Aristotle – A Way of Knowing -
By Patrick Dunn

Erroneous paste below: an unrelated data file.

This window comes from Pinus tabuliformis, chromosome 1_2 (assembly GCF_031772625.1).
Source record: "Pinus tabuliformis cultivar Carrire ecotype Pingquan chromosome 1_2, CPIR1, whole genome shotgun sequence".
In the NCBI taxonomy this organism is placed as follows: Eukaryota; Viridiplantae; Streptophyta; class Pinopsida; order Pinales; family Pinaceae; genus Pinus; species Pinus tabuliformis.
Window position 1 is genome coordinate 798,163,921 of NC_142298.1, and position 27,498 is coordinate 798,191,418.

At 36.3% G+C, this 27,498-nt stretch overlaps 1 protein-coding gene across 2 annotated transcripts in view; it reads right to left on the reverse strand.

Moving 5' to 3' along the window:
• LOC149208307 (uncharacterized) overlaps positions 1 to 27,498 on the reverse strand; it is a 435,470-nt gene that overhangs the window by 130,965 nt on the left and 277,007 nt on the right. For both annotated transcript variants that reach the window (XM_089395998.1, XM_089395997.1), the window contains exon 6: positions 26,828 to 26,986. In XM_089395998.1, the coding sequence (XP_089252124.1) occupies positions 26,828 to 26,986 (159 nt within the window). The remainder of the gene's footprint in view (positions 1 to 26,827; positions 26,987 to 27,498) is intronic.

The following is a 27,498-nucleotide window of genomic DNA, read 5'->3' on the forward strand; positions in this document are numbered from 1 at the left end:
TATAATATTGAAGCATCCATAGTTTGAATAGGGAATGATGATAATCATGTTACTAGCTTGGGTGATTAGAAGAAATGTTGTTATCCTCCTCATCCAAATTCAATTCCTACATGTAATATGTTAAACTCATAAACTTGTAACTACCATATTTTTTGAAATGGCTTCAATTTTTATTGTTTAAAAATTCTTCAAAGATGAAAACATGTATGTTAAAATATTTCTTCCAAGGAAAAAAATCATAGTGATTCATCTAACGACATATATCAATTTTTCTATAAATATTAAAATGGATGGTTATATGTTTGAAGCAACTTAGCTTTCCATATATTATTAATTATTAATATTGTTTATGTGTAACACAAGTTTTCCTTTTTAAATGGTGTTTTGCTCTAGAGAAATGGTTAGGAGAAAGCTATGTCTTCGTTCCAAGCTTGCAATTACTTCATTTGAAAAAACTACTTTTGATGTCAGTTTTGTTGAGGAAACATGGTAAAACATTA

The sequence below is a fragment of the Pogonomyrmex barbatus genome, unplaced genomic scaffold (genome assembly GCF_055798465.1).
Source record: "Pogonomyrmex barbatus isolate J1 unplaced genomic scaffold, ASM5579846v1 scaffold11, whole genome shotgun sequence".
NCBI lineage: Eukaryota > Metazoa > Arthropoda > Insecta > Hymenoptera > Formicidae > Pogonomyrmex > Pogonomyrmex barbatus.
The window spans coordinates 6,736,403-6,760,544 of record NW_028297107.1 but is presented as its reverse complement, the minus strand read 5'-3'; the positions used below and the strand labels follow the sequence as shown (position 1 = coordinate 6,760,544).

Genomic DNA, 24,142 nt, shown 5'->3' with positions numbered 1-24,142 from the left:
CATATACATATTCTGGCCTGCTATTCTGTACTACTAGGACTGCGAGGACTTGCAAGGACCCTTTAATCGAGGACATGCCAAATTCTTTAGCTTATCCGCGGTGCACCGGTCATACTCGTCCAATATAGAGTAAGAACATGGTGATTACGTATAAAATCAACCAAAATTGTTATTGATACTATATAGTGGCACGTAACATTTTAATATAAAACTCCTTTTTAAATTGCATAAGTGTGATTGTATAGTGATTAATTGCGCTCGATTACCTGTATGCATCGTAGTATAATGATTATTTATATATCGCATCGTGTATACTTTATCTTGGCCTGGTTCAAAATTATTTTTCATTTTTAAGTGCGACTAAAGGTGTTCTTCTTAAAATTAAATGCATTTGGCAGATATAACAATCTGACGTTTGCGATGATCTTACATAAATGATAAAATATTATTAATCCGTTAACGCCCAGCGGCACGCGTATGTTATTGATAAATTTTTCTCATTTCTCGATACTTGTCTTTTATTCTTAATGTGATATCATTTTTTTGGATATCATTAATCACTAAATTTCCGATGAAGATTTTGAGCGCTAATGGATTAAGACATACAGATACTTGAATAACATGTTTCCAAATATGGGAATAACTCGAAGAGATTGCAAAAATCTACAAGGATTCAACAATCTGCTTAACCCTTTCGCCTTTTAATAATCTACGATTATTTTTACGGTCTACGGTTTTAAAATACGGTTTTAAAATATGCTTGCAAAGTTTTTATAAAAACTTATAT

The teacher heaved himself from his stone seat. “Enough sitting. My knees are aching. Let’s walk and talk together,” he said to his few disciples. Other teachers had more — some as many as thirty students — but Aristotle took his pleasure in selecting the six or seven students who could best understand his teachings. Used to their teacher’s habit of wandering while he lectured, the students gathered together styli and wax tablets and a few closely spaced sheets of lecture notes painstakingly copied from their teacher’s own notes. They gathered in a close circle around their teacher as he walked, trying as best they could to prick out a few salient notes on their tablets. Walking, talking, and juggling the material of learning forced them to listen carefully to their teacher. “An object falls through the air,” the teacher says. “Imagine two objects — a section of that column here,” he tapped it with his staff, “and a blade of grass dropped from a height. They fall toward the earth. Why?” “Both contain Earth in their nature, and so are drawn to the greatest concentration of that element,” said Eudemus. “And why does the column fall faster?” Aristotle asked. “It is heavier,” blurted out Phanias. “Which just means that it contains more Earth than the grass,” Eudemus put in. “And Earth is another name of mass, so we can say that objects of greater weight fall faster than objects of lesser weight. Yes?” The students tossed their heads back in agreement. “But why do they fall at any speed at all? Why not simply contact the ground instantly as they leave the hand? What holds them back from their affinity with Earth?” The students thought for a while, and finally Phanias ventured an answer, hoping to redeem himself from his earlier stupidity. “The element of Air pushes against them, and Air is inimical to Earth. Every falling object is a war between Air and Earth.” “Exactly so. Now, reason this out. If there were no Air to push against falling objects, how fast would they fall?” “Infinitely fast,” put in Eudemus. “Which is an absurdity.” “Therefore?” Aristotle’s “therefore” was always devastating. It meant you hadn’t finished your chain of reasoning. “Therefore there can be no place without air. There can be no void.” “Because if there were?” “It would lead to a logical absurdity, and the universe is rational.” Aristotle smiled, pleased. “Exactly so. So now let us explore this idea of the rational . . . ” And the students walked with their wise teacher into two thousand years of fame.